This was one of the funniest sitcoms to come out of the BBC, sweet, funny and innocent. It showed the class divide in the country during the 1920's. The Meldrum's, a wealthy family living in a large house, below stairs live the servants. A charismatic bunch lead by butler Alf Stokes. Most of the humour comes from downstairs, and lots of the serious bits come from the mix of the two.

    On many occasions social and political arguments were raised, there were often touches of realism.

    It went out on a Sunday evening, and it was the last good bit of the weekend, before School on a Monday morning.

    Great performances from all the cast. Su Pollard was visually very funny, so often she's the one that steals the laughs. The craziest laughs came from Lady Lavender, her and that parrot.

    It was a brilliant series, one I couldn't recommend highly enough, 10/10
  • johngraham6430 August 2007
    10/10
    I can't remember the last time.....
    Warning: Spoilers
    This certainly was one of the best sitcoms but somehow remains underrated and largely forgotten.

    Unlike some of the more outrageous characters in other sitcoms written by the same hands (most of the characters in the wonderful Are You Being Served? for example) this had more realism going for it.

    Based on such shows as Upstairs Downstairs this series deals with 'them upstairs' and 'those down below'. With a cast of actors culled mainly from previous sitcom hits (notably Hi De Hi and You Ain't Half Hot Mum) laughs were assured.

    After all, in which other sitcom do you get:

    Lord Meldrum (having an affair with Lady Agatha) Teddy Meldrum (having many affairs with housemaids - and getting 5 of them pregnant) Poppy Meldrum (wanting to have an affair with James, the footman) and Cissy Meldrum (having a lesbian affair with Penelope)

    While Poppy's character gets less and less likable as the series goes on, the other three family members become more endearing, and the distress of Lord Meldrum when Lady Agatha dumps him in the last episode is quite upsetting. Comedy is woven round it of course.

    And downstairs there are gentle touches amongst the comedy too - such as when Alf invites the charlady, Mabel, to the staff ball.

    And much of the comedy is held together by the innocence of the maid, Ivy (played superbly by Su Pollard) and her attempts to stop the butler Alf Stokes (her father, played by Paul Shane) getting his hands on money, and trying to get some attention from James, the footman, who she has fallen in love with.

    I loved all the characters and there are some treasurable comedic moments, played out as period drama.

    If you missed it then look it out, now that it is on DVD.

    Any chance of a cup of your most excellent tea, Mrs Lipton?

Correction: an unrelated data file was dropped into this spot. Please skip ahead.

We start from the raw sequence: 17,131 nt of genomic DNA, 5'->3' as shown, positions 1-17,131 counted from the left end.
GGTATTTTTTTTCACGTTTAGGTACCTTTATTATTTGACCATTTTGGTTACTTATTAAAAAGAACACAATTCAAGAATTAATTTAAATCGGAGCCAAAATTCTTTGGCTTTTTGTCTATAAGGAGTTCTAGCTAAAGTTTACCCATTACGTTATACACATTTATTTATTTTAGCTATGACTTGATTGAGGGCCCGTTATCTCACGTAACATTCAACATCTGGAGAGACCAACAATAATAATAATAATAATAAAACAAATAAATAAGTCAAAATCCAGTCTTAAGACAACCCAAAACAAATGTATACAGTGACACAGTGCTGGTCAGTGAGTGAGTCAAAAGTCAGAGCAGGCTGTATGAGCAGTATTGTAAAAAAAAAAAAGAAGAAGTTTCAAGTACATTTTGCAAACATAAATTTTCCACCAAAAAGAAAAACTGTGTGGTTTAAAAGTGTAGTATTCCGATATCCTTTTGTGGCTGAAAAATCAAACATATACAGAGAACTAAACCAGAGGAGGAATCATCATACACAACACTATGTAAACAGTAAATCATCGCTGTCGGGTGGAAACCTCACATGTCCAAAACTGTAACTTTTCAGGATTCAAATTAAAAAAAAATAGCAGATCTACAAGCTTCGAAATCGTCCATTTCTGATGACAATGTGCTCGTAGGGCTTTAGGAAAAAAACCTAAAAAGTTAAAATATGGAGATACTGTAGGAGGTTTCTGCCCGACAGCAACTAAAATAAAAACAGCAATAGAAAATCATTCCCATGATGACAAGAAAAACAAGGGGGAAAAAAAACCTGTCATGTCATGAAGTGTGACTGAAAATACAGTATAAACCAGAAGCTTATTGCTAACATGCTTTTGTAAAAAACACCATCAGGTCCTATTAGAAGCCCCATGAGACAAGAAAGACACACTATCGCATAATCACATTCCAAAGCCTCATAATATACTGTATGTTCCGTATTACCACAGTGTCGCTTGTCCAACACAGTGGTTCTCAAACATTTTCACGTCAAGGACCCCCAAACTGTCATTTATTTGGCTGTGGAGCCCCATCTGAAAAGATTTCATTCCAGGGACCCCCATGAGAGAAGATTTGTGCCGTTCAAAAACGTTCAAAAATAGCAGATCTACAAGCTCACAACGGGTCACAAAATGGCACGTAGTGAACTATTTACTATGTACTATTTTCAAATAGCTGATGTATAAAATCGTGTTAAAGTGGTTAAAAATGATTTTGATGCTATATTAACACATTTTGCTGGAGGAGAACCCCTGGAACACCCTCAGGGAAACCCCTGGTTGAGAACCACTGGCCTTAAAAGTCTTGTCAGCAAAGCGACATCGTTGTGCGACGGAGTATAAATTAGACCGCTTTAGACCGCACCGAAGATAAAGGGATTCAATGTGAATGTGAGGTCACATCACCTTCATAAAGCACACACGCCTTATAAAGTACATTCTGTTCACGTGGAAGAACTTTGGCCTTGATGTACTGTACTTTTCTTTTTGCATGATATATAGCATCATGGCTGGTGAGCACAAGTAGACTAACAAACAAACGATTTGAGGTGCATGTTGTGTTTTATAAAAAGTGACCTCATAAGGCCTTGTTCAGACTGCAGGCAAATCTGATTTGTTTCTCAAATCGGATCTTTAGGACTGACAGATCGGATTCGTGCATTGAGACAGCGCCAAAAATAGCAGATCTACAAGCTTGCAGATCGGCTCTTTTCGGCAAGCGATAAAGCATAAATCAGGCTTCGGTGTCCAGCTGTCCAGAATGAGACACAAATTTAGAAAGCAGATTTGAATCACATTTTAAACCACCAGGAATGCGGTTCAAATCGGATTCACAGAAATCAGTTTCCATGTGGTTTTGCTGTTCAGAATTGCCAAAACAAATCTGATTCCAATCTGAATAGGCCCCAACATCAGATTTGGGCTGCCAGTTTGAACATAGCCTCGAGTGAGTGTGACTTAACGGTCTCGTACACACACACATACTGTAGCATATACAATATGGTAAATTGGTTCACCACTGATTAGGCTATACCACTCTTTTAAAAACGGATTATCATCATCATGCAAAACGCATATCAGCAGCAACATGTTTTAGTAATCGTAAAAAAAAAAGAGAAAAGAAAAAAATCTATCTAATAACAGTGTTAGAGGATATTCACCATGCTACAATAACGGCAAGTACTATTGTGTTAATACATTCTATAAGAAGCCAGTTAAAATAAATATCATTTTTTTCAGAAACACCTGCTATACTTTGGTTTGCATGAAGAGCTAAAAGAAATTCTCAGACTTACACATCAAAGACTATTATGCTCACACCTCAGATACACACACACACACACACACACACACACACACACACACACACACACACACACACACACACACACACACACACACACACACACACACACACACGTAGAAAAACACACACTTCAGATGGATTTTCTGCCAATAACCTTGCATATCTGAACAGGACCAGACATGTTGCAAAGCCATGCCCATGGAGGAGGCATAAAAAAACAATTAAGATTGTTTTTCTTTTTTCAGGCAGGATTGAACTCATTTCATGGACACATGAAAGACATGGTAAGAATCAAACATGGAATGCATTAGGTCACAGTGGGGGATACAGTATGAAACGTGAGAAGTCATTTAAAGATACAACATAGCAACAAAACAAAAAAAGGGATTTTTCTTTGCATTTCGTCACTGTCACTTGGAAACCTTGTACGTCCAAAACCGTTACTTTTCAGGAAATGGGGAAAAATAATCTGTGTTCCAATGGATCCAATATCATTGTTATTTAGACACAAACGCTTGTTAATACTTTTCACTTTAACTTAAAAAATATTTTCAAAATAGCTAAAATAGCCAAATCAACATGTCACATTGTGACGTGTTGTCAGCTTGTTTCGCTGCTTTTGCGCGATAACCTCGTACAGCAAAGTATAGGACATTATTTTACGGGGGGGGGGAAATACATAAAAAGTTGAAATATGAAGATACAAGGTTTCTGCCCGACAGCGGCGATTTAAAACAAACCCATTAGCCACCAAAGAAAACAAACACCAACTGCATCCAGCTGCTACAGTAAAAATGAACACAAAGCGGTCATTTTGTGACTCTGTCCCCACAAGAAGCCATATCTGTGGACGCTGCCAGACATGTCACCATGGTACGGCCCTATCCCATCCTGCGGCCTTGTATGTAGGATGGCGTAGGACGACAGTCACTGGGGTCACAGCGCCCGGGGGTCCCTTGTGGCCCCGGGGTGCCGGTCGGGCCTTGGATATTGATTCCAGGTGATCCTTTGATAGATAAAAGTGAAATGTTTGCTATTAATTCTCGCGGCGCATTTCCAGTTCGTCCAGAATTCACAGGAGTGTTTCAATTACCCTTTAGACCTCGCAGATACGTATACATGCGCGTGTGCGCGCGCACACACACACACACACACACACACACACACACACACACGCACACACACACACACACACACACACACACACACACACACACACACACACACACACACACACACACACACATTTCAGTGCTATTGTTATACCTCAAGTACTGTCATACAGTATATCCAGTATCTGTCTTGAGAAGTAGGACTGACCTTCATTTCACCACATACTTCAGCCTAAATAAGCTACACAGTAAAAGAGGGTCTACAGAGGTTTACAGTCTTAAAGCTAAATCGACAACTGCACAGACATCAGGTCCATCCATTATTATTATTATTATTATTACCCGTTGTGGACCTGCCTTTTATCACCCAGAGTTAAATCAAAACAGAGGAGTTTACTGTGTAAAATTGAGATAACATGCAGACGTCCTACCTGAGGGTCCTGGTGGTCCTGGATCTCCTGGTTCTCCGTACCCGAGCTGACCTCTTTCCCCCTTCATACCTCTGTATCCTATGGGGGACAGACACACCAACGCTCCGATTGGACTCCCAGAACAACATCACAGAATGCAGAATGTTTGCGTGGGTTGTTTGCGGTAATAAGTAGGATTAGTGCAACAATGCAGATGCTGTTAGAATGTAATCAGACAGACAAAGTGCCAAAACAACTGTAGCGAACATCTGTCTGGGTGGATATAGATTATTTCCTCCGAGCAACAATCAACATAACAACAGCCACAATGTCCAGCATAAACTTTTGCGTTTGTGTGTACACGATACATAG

• mgrhead3 January 2007
    10/10
    you rang my lord
    you rang my lord is perfect in all ways.excellent acting by all perfectly cast,and above all excellent writing.its a pity we don't get more comedies like this.i was never a fan of hi Di hi but loved oh doctor beaching another gem.i would love to see the same cast in another comedy.they are far superior to anything on TV at present.it seems comedies today are rude and offensive and offer very little quality.in writing,acting,and production.you rang my lord would be good as a film with same cast,perhaps updating the story.the likes of Paul Shane,and sue Pollard are not seen enough these days.true masters of there craft.i always like it when responding to Mr twelve trees about keeping ones place,Alf stokes always replies the toffs upstairs are no different to us they've just got more money.enough said soon as mended.
  • Audrey_L27 November 2014
    7/10
    A warm and nice little show that I loved as a child
    I'm not a fan of Perry and Croft, but this series is very dear to me. I used to watch it as a kid and recently I re-watched all episodes once again. When I was younger I didn't quite "get" all the jokes (especially the ones about Cissy) so the show seemed fresh on second viewing. Although it gets formulaic and repetitive very often, it still has it's charms. The Meldrums are snobbish, spoiled and cheap; with the exception of Cissy who supports the workers movement and sympathizes with servants. Every character has a unique personality. The sneaky butler Stokes, his goodhearted and simpleminded daughter Ivy and poor Mabel are my favorites. Actually, all characters grew on me. Although this is a comedy, the relations between aristocracy and their servants are represented accurately. Majority of aristocrats are selfish and insensitive to "lower classes", some of the servants have what Marx would call a class consciousness and some completely accept their lower position in society. The ending is satisfying and it came in the right time, one more season would've been too much. Some characters (Mr. Teddy, Lady Lavender) are a bit over-the-top for my taste and they didn't do too much for the advancement of plot, but at times they were excellent. This show brings out sweet childhood memories and because of that, it holds a place on my list of favorite shows.
  • RaspberryLucozade8 December 2015
    8/10
    ''Least said soon is mended!''